March 13, 2009

More stories from the Reflection Ministry of St. Monica Parish

Opening your arms to love

Similar to most Christians, Bill Bradbury sometimes struggles with the best way to love God and others. A lesson from his goddaughter opened his eyes to a new way to share his love.

“My 4-year-old goddaughter, Elizabeth, knows about love. Last Sunday at church, she spotted me and was running up the aisle. She shifted into high gear, squealed and hurtled toward me. She was experiencing the total vulnerability of love. But what if I stood up and turned to talk to an adult? What if I was in a bad mood and greeted her half-heartedly? It would be joy or heartbreak.

“We’re called to love God and neighbor as Elizabeth loved at that moment—with all of our heart, soul and strength. Jesus said if we are to realize the reign of God, we have to become as little children. God endows us with that nature deep in our heart—where our emotions, intuitions and playfulness reside. It’s the part of us created in God’s image where the Holy Spirit resides—the same spirit that guided Jesus. But it’s hidden under layers of cultural biases, anxieties and distrust.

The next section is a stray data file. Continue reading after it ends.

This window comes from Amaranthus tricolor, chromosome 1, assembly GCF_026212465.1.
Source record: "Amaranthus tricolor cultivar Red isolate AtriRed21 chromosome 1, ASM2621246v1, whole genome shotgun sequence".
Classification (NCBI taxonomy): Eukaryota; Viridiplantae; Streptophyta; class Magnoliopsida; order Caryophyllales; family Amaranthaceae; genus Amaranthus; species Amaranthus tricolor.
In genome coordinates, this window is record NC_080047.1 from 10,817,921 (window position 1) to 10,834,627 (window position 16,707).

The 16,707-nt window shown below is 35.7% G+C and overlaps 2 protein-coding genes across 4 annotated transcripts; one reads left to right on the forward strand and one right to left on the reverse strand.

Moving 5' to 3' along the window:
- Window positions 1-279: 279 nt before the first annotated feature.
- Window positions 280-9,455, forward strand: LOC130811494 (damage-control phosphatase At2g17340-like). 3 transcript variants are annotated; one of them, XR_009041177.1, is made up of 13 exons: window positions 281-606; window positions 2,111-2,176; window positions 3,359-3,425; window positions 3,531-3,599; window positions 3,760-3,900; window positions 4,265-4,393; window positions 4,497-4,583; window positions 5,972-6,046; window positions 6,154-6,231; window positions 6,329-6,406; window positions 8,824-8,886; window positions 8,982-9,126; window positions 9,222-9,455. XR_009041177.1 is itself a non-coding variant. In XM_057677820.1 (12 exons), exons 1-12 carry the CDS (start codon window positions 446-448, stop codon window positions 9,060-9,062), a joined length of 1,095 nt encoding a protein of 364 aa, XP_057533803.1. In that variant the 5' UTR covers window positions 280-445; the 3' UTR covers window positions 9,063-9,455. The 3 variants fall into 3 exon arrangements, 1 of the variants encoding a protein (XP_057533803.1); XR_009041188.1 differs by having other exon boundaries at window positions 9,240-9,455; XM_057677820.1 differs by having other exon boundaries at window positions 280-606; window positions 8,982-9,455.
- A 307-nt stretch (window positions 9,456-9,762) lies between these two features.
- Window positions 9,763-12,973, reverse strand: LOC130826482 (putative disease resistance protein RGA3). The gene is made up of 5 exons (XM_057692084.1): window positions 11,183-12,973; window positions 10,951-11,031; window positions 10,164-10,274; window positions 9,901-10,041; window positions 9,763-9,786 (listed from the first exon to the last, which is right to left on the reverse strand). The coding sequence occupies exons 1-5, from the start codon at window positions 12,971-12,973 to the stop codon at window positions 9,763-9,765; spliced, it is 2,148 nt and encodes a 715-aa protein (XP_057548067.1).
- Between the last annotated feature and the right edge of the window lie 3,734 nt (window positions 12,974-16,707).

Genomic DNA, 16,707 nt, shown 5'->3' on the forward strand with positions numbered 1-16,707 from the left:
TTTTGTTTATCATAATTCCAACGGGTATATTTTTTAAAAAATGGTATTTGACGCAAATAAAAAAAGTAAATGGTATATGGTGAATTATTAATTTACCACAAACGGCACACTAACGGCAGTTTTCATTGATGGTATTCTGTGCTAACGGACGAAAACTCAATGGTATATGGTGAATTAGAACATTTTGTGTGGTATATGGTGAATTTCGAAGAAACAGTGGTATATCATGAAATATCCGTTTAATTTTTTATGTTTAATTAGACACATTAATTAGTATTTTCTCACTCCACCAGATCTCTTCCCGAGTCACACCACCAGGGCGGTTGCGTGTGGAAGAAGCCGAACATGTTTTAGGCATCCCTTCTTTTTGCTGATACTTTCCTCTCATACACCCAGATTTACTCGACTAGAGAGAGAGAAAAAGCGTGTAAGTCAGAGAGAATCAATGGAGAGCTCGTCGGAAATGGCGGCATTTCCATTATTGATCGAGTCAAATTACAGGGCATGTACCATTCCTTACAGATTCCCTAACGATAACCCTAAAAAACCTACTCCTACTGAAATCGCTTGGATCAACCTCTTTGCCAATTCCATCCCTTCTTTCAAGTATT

“It’s hard to be vulnerable.

“Jesus wasn’t like that. He wore his heart on his sleeve. When he met the Samaritan woman at the well, she realized he knew ‘everything I have ever done.’ A mind-reading miracle? No. Jesus’ unconditional love led others to drop their guard, forget their vulnerability and totally open up to him.

My mind tells me to love as Jesus did—to love the homeless, the sinful, the outcasts of society—and the challenge scares me. But my heart tells me to love like Elizabeth does, and I gain courage that maybe there’s hope after all.

“If I can hurl myself down the hallways of life, throwing myself into people’s arms, maybe some of the unconditional love that Jesus shows me through Elizabeth can be passed on to them. And they can pass it on to someone else.”

Seeking a new beginning

While reading the Bible story of Noah, Ruth Iliff thought about the theme of new beginnings as she prepared for another season of Lent.

“After all those days of rain, and weeks of waiting out the receding floodwaters, Noah got a sign that there was again land. A place to settle.

“The first thing he did was build an altar. He consecrated—perhaps re-consecrated—himself, his people, the animals and the washed land to God. First things first.